BTW, which unit did you reserve?

  • http://urbnlivn.com Matt Goyer

    Jared, I agree about the kitchen and bathrooms. Seems like they are putting a lot of effort everywhere else though. I’m sure once I’ve lived there a bit I’ll renovate those two areas.

    BTW, which unit did you reserve?

  • Kristina

    I love the marketing! I am curious about the following:

    Why would they not aim to obtain LEED Certified? Its not just a commercial initiative, its a national initiative that we should strive to live in better environments. They could still try to obtain the LEED certification and you can find more about this at http://www.usgbc.org/LEED

    In the end, this is a WOOD FRAMED BUILDING. No matter what they do for sound insulation between floors and units, the fact remains that wood framed buildings dont hold up over time. They warp, they change shape and they transmit noise. Want an example or two: How about Belltown Court? I lived there fora couple years and it was the worst experience in my life. Not great buildings 10 years later.

    I would be curious about the non-floating floors. Reclaimed Fir wood is beautiful, but it doesnt stand the test of time. How many times can you refinish it? Fir is a soft wood, so it will scuff up much quicker. Further, I can’t wear my heels or have people come over in their heels unless you want to have the Swiss cheese look.

    Why rip out vinyl and replace it with tile? That doesnt sound very Green to me. It sounds like they are doing the best job they can of selling an inferior product.

    I love the $298 dollars no matter what unit you are in. That means you can purchase the most expensive unit (read: Developer buying penthouse) in the building and have the least expensive unit pay more of my costs. Great, innovative, steal from the poor and pay the rich idea. This will really come in handy when a special assessment is assessed on every unit because the largest unit in the building has water intrusion problems. Do you realize that most of your homeowner fees are associated with the insurance on the building? Does it even have earthquake insurance?

    Electric Forced Air? I understand not wanting to sell the washer/dryer in the unit (added costs that arent mitigated, and thus becoming a profit center when you upgrade to them) but electric forced air? Why not just put Cadet heaters in every room with one thermostat.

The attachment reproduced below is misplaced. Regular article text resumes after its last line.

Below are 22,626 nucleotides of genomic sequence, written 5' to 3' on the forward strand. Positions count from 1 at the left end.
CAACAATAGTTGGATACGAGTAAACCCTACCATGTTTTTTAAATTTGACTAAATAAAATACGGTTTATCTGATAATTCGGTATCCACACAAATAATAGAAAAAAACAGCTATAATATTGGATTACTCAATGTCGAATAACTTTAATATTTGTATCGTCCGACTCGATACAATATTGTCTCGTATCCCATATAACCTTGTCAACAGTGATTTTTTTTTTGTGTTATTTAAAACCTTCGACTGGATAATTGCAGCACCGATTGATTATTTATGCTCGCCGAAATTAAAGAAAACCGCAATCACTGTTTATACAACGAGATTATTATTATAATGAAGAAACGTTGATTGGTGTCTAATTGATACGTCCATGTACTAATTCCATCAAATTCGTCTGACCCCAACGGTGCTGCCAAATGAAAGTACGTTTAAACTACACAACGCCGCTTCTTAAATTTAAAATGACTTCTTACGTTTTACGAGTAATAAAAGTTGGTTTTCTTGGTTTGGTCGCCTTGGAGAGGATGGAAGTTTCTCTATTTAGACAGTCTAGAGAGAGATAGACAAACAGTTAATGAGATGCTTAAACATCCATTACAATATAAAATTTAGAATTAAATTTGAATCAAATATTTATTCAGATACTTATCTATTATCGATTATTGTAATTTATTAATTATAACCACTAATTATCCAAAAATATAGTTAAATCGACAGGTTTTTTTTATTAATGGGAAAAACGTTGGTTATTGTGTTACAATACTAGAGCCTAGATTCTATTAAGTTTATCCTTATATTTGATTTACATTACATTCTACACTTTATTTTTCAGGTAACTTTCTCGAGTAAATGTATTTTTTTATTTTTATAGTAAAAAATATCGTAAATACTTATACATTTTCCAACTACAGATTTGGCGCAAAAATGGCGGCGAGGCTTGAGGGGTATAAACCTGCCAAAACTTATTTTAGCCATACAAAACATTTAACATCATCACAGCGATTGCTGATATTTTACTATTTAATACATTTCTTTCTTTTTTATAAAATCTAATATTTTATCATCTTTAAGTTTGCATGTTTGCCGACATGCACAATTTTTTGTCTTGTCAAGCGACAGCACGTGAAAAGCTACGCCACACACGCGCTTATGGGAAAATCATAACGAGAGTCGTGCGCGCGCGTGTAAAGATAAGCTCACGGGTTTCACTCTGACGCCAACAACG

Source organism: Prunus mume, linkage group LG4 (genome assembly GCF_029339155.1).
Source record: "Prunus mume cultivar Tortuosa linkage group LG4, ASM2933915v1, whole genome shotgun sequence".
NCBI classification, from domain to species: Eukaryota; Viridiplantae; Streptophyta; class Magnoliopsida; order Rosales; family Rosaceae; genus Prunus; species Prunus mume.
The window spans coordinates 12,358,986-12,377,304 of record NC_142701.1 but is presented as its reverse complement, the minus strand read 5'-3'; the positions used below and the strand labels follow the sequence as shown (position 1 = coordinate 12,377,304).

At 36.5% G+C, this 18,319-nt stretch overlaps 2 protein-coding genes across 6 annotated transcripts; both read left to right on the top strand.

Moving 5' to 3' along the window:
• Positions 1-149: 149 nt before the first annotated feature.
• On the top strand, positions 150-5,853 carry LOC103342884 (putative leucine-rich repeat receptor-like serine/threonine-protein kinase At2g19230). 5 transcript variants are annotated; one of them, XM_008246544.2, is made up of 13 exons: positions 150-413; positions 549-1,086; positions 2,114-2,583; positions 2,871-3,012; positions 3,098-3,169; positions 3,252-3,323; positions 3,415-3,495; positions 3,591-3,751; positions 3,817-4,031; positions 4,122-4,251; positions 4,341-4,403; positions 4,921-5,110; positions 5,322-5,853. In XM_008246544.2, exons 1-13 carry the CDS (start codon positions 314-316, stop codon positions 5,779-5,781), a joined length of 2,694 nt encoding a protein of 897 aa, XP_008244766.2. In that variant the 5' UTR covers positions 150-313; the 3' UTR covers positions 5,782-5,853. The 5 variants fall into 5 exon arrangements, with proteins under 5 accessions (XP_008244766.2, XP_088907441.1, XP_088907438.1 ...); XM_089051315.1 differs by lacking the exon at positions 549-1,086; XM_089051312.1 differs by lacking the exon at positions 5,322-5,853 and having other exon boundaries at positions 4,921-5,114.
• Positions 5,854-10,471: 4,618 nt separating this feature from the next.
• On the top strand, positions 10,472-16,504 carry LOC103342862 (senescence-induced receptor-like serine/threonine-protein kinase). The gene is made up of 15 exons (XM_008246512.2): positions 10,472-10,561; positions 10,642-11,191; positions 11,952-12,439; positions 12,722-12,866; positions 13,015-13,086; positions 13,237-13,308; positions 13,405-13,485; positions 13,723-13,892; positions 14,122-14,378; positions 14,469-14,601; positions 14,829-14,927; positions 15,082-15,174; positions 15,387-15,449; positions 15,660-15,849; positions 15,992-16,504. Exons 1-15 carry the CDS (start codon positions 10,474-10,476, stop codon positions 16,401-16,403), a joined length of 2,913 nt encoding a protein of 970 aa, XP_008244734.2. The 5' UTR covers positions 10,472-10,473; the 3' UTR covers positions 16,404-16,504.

Water Heaters in every unit: Great! No gas, no problem. The most expensive cost in your electricity bill is heating the hot water. Enjoy the bills!

    Ducts in your unit? Where are those ducts going? What are they venting?

    Why wait until you can show off part of the building? Some ideas:
    a. It costs money to build a nice presentation center
    b. Bank on the appreciation of the neighborhood to help garner more $$ in the selling of the units
    c. Set the prices more based on interest than actual costs.

    10. How respected is the property management company? I havent ever heard of them and they are the ones running the books on the association? Anyone hear of them or see what they have done in action? Do they have any other properties of this proportion?

  • Kristina

    I love the marketing! I am curious about the following:

    Why would they not aim to obtain LEED Certified? It’s not just a commercial initiative, it’s a national initiative that we should strive to live in better environments. They could still try to obtain the LEED certification and you can find more about this at http://www.usgbc.org/LEED

    In the end, this is a WOOD FRAMED BUILDING. No matter what they do for sound insulation between floors and units, the fact remains that wood framed buildings don’t hold up over time. They warp, they change shape and they transmit noise. Want an example or two: How about Belltown Court? I lived there fora couple years and it was the worst experience in my life. Not great buildings 10 years later.

    I would be curious about the non-floating floors. Reclaimed Fir wood is beautiful, but it doesn’t stand the test of time. How many times can you refinish it? Fir is a soft wood, so it will scuff up much quicker. Further, I can’t wear my heels or have people come over in their heels… unless you want to have the Swiss cheese look.

    Why rip out vinyl and replace it with tile? That doesn’t sound very Green to me. It sounds like they are doing the best job they can of selling an inferior product.